From left, Tigers Jamie Walker, Brandon Inge, Matt Walbeck and A.J. Hinch celebrate a victory that prevented 120 losses but still capped a dismal season in Detroit.
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DETROIT - It should come as no surprise that the Tigers promise changes will be made before the 2004 season begins.
Owner Mike Ilitch told general manager Dave Dombrowski and manager Alan Trammell that he will do whatever it takes to avoid another embarrassment such as the just-completed season. While the Tigers managed to avoid tying the 120 losses of the expansion New York Mets of 1962, the Tigers still set American League and franchise records with 119.
“I am going to do what I feel is necessary to field a good team,” Ilitch said in the Detroit Free Press yesterday. “I am going to go out and sign free agents. I am going to operate like other teams because I feel I have a foundation.”
Trammell wouldn't discuss what moves might be made following his team's 9-4 win over Minnesota yesterday, but the news of change still made him happy.
“It remains to be seen what we'll do,” Trammell said. “Our job in our year-end review will be to talk about players. But the fact that we'll do something puts a smile on my face.”
The news also made outfielder Dmitri Young happy.
“This year we started from scratch, with the eggs, flour and sugar,” he said. “Now we have to get the right mixture. I heard Mike Ilitch is going to step up and spend more money. We'll get some [free agent] guys to come here and challenge themselves. Instead of going to a contender they'll come here and help build a team from the ground up.”
While the Tigers' $59 million payroll ranks 23rd among 30 major leaague teams, it also is roughly six million behind the AL Central-champion Twins. The problem isn't as much about how much is spent as it is about how the money is spent.
More than half of those $59 million goes to four people: Bobby Higginson, Dean Palmer, Damion Easley and Steve Sparks. All but Higginson are gone, but the contracts for both Palmer and Sparks end this season.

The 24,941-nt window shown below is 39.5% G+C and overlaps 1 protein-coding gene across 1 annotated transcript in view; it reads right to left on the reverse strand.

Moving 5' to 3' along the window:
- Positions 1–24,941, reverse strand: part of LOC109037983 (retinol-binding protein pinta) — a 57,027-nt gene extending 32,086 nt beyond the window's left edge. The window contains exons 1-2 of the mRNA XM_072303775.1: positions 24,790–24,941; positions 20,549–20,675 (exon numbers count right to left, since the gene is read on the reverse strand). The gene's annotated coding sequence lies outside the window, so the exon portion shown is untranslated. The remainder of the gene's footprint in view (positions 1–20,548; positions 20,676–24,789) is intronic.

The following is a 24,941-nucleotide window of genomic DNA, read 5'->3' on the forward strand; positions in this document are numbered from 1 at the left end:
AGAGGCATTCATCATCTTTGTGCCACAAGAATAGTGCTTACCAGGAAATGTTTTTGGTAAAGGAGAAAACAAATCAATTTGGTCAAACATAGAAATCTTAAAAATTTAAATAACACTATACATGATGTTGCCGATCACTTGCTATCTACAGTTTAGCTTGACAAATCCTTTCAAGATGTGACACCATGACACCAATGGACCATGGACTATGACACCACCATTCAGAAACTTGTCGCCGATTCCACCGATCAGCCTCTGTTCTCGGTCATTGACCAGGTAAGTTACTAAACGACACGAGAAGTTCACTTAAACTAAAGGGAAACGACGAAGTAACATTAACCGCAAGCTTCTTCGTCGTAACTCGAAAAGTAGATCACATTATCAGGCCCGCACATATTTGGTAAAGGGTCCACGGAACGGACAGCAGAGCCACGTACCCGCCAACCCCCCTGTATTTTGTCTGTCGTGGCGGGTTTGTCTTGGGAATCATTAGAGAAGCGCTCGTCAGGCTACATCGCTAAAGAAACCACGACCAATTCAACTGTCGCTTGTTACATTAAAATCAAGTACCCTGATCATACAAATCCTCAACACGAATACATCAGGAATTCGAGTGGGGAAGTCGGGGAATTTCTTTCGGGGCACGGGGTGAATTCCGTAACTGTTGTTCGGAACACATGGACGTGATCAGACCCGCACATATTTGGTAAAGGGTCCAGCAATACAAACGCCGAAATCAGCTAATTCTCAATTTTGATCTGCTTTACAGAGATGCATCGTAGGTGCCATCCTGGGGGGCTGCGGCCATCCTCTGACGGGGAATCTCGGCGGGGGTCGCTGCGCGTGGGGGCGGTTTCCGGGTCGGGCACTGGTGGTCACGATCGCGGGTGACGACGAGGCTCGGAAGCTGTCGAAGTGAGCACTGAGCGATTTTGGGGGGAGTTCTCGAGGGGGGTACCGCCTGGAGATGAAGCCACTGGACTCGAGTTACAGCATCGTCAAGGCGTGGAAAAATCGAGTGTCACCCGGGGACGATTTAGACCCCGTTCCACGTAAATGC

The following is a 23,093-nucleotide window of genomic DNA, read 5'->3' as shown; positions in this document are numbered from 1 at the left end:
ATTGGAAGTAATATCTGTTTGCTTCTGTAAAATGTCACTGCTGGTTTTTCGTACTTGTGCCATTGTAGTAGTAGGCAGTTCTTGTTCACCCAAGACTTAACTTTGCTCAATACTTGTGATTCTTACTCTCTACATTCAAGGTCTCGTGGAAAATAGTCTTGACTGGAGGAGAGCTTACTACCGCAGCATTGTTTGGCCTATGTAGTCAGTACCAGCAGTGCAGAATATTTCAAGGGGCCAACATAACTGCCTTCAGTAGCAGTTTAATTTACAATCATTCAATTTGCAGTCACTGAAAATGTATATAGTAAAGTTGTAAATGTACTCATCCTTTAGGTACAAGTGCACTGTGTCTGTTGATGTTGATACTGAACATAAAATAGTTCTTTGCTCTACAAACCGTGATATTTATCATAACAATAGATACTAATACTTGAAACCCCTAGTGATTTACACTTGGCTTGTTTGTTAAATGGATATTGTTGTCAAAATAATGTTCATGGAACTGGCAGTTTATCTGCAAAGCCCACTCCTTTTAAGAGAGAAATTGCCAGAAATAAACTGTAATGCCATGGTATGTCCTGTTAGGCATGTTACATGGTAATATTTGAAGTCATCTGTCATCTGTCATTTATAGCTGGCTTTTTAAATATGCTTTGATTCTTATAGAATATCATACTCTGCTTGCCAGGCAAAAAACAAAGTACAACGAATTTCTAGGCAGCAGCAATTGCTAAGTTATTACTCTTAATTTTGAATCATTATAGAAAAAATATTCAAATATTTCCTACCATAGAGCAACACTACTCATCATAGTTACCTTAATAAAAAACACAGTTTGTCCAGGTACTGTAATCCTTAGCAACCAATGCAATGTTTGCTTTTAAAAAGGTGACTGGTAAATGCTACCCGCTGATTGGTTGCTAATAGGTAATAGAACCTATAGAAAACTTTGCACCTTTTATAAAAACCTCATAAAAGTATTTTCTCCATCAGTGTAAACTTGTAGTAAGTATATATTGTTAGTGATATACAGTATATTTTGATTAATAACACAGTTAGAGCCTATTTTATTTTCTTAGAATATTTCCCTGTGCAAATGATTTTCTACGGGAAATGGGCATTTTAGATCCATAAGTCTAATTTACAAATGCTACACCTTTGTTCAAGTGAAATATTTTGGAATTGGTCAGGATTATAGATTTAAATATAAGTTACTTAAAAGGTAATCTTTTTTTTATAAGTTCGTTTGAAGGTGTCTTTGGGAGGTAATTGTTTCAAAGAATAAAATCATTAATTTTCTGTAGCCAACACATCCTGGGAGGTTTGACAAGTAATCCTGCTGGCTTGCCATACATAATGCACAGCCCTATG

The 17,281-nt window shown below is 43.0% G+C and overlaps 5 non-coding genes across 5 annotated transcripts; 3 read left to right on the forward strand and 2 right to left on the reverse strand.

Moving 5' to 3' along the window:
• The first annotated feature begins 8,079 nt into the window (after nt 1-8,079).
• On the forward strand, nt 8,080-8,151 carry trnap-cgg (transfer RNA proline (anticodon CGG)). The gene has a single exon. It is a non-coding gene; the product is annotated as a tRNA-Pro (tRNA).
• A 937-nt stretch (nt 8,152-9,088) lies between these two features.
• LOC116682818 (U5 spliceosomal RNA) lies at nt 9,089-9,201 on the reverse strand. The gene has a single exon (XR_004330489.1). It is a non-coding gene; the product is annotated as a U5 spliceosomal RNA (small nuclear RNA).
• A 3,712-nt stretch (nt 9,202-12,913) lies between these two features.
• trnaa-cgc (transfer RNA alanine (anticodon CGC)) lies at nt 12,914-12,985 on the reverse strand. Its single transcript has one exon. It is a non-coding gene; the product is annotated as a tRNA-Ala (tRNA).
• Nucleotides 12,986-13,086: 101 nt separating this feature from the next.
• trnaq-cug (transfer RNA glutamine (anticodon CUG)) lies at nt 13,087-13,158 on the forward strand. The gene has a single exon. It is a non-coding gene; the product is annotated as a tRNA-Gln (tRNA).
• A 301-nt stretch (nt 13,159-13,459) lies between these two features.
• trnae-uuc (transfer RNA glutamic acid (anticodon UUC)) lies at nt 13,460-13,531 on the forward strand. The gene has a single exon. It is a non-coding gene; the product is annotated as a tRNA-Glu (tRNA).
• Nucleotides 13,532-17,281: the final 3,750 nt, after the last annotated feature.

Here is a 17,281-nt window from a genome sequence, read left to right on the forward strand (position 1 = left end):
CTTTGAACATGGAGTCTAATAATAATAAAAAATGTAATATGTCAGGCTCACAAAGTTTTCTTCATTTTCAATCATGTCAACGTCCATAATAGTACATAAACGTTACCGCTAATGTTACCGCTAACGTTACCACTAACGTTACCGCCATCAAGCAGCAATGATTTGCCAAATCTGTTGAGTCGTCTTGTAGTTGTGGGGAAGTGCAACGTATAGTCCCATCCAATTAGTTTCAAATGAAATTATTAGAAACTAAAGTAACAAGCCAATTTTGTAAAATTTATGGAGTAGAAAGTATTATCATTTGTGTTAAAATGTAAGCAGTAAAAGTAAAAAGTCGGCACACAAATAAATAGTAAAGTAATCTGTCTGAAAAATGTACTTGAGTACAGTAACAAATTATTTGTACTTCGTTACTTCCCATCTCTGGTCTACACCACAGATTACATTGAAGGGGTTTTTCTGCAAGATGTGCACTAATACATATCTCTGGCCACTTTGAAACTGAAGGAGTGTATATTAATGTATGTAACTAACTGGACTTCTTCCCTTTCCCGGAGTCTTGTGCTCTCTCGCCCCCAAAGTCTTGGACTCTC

While change is in the air for the Tigers, one thing will stay the same: Detroit's 2003 coaching staff will return intact.
“I think that's why we've been able to hold this thing together,” Trammell said before yesterday's game. “They've been a support group for me. And believe me, I needed it.”
Young also was in favor of bringing the staff - pitching coach Bob Cluck, hitting coach Bruce Fields, bench coach Kirk Gibson, first-base coach Mick Kelleher, bullpen coach Lance Parrish and third-base coach Juan Samuel - back next season.
“These guys are great coaches who are eager to teach,” Young said. “They're a fun group.”
LET'S HEAR IT: Fans at Comerica Park gave Young a standing ovation before his final at-bat in the bottom of the eighth. When the count reached 3-2 the fans again stood and cheered before Young struck out against the Twins' Grant Balfour.
Young had three singles in his first three at-bats before being hit by a pitch in the sixth. Young needed to go 5-for-5 to bring his average to the .300 mark; his 3-for-4 day left him with a .297 batting average for the season.
“That was awesome,” Young said of the fans yesterday. “The people who came out today really supported us. When we're a contender, that's when it really will be fun.”
ATTENDANCE STREAK: The Tigers drew 1,368,345 fans, continuing their American League-leading streak of 39 seasons of drawing more than 1 million. It also marks the fourth season at Comerica Park where crowds have steadily dwindled each year. The first season at the new park drew 2,533,752.
THREE-DOT DATA: Alex Sanchez had an RBI double in the sixth inning, extending his hit streak to a career-high 11 games. ... Young's three hits extended his hitting streak to 10 games. Young batted .500 (19-for-38) in that span. ... A seventh-inning double play by the Tigers was Detroit's 194th this season, tying the record set by the 1950 club. ... Catcher Brandon Inge had two hits in four at-bats to finish the season above the .200 mark. Inge hit .203. ... Third baseman Shane Halter had nine assists and three putouts in the contest.